What is the relation between Iran and terrorism? Is it possible to negotiate a new deal? Check out the answers.
What is the link between Iran and terrorism?
According to the annual US State Department report, Iran remains the main State sponsoring terrorism. Iran follows a strategy of destabilizing the Middle East: fueling conflicts in Iraq, supporting the Syrian regime and war (2011-present), taking a part in the war in Yemen (2015-present) and supporting Hezbollah in Lebanon. Iran is able to sustain the capabilities to conduct international terrorism out of its borders and the region. Even if it is not a direct threat to the US, it still affects American interests by striking US assets abroad (war zones). As it was stated by James Clappers, Director of National Intelligence in 2016 ‘Iran—the foremost state sponsor of terrorism—continues to exert its influence in regional crises in the Middle East through the Islamic Revolutionary Guard Corps—Quds Force (IRGC-QF), its terrorist partner Lebanese Hezbollah, and proxy groups’. Iran’s main goal remains to implement and to export the Islamic revolution to the world.
President Trump announced on May 8th, 2018 the withdrawal of the nuclear deal with Iran. What are the main positions of the US allies regarding the deal?
The UK, France, and Germany and and their European partners have expressed their regret and concerns about Trump’s decision and underlined Iran's concession with the deal, as well as their continuing commitment to the Joint Comprehensive Plan of Action, as the deal is formally known. Turkish President Erdogan admitted that these new developments might create a new crisis and destabilize the Middle East.
Moscow considers the US decision a violation of the JCPOA and affirms that US ‘claims Iran's absolutely legitimate nuclear activities are just a cover for keeping political scores with the country’. Overall, Russia and China support the Iranian position: the country can develop a ballistic missile program and claims these activities out of the deal (JCPOA).
On their side, Israel, Saudi Arabia and the UAE have welcomed the US announcement. Tension in the region is increasing between Iran and Israel and between Iran and Saudi Arabia.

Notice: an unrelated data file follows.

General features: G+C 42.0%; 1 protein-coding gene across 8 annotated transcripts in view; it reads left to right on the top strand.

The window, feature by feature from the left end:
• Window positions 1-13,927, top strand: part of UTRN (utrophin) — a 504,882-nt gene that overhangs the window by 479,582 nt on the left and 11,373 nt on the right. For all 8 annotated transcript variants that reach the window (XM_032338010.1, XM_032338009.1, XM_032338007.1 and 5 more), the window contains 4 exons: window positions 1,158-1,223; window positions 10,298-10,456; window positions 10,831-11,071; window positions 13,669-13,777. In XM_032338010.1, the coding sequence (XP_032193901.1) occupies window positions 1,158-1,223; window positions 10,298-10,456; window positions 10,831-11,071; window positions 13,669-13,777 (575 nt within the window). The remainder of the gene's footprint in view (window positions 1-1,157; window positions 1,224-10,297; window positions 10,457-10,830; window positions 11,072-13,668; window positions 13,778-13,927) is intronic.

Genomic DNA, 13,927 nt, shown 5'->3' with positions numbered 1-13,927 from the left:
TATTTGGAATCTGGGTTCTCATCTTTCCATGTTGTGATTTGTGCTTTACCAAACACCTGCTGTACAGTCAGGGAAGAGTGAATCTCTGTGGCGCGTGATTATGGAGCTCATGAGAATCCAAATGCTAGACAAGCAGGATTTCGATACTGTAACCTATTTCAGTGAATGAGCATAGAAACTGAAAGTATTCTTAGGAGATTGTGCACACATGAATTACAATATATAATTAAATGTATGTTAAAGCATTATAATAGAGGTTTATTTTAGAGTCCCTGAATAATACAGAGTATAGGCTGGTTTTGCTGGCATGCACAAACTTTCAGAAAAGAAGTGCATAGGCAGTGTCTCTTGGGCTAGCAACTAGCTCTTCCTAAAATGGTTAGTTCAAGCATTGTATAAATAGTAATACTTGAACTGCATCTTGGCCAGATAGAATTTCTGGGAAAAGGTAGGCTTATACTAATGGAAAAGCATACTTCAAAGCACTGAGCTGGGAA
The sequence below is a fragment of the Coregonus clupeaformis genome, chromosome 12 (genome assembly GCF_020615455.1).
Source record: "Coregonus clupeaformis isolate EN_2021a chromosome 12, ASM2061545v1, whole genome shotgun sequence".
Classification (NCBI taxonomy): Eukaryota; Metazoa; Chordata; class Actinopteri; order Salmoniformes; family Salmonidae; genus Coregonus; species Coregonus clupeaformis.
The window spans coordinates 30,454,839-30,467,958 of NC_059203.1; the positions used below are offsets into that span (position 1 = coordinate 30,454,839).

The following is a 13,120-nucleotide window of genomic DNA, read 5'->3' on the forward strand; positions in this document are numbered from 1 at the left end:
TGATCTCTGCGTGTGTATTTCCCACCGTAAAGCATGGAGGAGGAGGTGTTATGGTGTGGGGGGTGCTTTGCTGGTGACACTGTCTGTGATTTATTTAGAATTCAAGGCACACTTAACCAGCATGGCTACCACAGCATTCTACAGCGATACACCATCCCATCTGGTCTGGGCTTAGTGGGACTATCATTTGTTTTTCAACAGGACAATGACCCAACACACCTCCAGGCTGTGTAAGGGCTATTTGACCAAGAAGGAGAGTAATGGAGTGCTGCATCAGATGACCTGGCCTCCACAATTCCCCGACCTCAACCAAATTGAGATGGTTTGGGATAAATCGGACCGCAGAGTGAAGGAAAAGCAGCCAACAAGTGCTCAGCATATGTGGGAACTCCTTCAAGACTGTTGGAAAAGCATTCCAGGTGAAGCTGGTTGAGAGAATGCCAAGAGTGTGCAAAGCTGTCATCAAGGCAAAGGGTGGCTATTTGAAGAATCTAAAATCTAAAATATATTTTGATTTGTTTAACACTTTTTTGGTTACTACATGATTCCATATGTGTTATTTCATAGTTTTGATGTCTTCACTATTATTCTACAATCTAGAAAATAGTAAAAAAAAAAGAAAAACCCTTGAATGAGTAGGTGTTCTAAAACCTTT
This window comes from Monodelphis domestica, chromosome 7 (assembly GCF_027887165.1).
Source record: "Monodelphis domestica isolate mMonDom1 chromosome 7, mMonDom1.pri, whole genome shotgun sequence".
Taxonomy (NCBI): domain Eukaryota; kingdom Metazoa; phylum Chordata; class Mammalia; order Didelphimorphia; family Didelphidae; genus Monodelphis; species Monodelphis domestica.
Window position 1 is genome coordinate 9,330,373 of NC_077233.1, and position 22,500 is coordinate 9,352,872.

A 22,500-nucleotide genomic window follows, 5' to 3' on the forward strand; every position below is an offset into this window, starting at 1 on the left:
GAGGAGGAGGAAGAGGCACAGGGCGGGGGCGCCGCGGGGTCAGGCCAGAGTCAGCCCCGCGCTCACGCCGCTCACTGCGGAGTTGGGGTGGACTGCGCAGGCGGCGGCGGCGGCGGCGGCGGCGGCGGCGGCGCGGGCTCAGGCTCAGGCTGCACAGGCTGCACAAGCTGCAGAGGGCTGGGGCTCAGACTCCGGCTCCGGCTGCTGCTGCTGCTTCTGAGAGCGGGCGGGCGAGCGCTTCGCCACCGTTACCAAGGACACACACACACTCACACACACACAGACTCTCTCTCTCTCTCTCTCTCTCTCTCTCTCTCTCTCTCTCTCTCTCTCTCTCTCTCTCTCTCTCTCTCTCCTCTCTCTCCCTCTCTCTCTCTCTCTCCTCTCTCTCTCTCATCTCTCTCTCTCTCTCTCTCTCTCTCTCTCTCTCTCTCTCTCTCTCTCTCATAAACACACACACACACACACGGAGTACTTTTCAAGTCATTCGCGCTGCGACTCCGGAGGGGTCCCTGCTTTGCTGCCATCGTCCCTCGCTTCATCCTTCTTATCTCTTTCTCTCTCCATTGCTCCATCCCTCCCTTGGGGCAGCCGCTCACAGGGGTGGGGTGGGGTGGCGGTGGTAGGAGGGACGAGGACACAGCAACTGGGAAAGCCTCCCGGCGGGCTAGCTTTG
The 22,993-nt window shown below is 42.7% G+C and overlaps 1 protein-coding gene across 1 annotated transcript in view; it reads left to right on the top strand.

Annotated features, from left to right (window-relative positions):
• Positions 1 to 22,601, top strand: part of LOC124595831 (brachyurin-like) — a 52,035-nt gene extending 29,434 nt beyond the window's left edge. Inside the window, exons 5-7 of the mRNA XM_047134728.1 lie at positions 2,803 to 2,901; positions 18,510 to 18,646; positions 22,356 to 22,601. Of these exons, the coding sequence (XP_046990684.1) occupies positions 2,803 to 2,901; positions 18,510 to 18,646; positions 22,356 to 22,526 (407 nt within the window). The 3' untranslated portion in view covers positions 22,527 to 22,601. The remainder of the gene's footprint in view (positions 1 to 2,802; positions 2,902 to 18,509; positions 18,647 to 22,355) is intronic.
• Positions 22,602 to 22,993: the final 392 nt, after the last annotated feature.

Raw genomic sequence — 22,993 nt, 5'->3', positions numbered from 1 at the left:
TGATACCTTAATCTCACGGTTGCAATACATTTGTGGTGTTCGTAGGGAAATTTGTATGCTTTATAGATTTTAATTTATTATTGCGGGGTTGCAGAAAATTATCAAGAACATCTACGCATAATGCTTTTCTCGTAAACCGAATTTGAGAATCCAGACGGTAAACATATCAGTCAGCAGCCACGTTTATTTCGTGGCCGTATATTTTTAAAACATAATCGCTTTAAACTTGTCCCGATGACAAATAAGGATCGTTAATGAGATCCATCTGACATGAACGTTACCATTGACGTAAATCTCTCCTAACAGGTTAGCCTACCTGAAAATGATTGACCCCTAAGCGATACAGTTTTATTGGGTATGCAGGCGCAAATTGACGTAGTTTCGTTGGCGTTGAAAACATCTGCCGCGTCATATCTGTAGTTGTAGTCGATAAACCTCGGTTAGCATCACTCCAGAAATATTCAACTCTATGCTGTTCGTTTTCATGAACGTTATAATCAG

How are the new US sanctions being snapped back ?
The nuclear sanctions (see detailed measures here) will be reimposed in 2 phases. Some, including the financial measures, will go into effect within 90 days (August 6th, 2018), others, including energy and transport related sanctions, within 180 days (November 4th, 2018). All individuals and entities will also be designated again within 180 days. Necessary guidance is being provided to banks, companies and third countries.
The main US objective - including by taking new terrorism related sanctions - is to isolate Iran and to put pressure on the regime to force it to negotiate a new comprehensive deal. Trump has warned of very severe consequences if Iran restarts its nuclear program.
What were the basic lines of the Iran deal?
The JCPOA basically requires to cut weapons-grade uranium stockpiles, allow inspections, and reduce centrifuges, in exchange for Iran to get economic benefits following the lifting of UN and US sanctions and the return of up to 100B$ in frozen funds.
What are the biggest problems to negotiate now a new deal with Iran?
It will be very difficult to bring Iran to discuss a better deal because given the current events the Iranian regime has no trust in the US. The situation is even more complicated due to the difficulties of bringing the Chinese, the Russians and the Europeans to the negotiation table again.
How is the relation of the US with its Middle East allies?
Middle East countries have been kept aside of the decision-making process. It would be a mistake to consider the relations with the Gulf countries, for instance, only as a relation based on money, gas and oil. Saudi Arabia is defending its own security as a country, considering its dangerous neighbor, Iran. Saudi Arabia also provides to some allies (EU, UK), valuable intelligence information to combat terrorism.